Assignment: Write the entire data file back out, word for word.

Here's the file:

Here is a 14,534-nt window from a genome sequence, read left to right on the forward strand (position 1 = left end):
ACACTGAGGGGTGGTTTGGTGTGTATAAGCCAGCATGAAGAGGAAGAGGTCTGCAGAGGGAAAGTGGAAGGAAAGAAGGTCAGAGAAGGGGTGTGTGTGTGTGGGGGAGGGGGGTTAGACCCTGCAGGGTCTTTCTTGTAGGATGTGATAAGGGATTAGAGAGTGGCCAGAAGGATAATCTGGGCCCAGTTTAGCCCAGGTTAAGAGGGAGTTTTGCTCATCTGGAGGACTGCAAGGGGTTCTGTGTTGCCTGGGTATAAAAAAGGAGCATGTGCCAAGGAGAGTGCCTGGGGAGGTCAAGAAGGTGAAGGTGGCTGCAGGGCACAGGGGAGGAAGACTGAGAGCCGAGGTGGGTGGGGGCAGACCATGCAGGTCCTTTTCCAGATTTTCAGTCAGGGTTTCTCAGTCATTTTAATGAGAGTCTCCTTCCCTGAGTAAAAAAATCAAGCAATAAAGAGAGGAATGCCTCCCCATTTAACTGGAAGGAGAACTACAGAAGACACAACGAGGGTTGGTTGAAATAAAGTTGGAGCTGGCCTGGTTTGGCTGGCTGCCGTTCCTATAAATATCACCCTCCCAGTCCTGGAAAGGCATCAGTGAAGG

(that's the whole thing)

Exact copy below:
Here is a 14,534-nt window from a genome sequence, read left to right on the forward strand (position 1 = left end):
ACACTGAGGGGTGGTTTGGTGTGTATAAGCCAGCATGAAGAGGAAGAGGTCTGCAGAGGGAAAGTGGAAGGAAAGAAGGTCAGAGAAGGGGTGTGTGTGTGTGGGGGAGGGGGGTTAGACCCTGCAGGGTCTTTCTTGTAGGATGTGATAAGGGATTAGAGAGTGGCCAGAAGGATAATCTGGGCCCAGTTTAGCCCAGGTTAAGAGGGAGTTTTGCTCATCTGGAGGACTGCAAGGGGTTCTGTGTTGCCTGGGTATAAAAAAGGAGCATGTGCCAAGGAGAGTGCCTGGGGAGGTCAAGAAGGTGAAGGTGGCTGCAGGGCACAGGGGAGGAAGACTGAGAGCCGAGGTGGGTGGGGGCAGACCATGCAGGTCCTTTTCCAGATTTTCAGTCAGGGTTTCTCAGTCATTTTAATGAGAGTCTCCTTCCCTGAGTAAAAAAATCAAGCAATAAAGAGAGGAATGCCTCCCCATTTAACTGGAAGGAGAACTACAGAAGACACAACGAGGGTTGGTTGAAATAAAGTTGGAGCTGGCCTGGTTTGGCTGGCTGCCGTTCCTATAAATATCACCCTCCCAGTCCTGGAAAGGCATCAGTGAAGG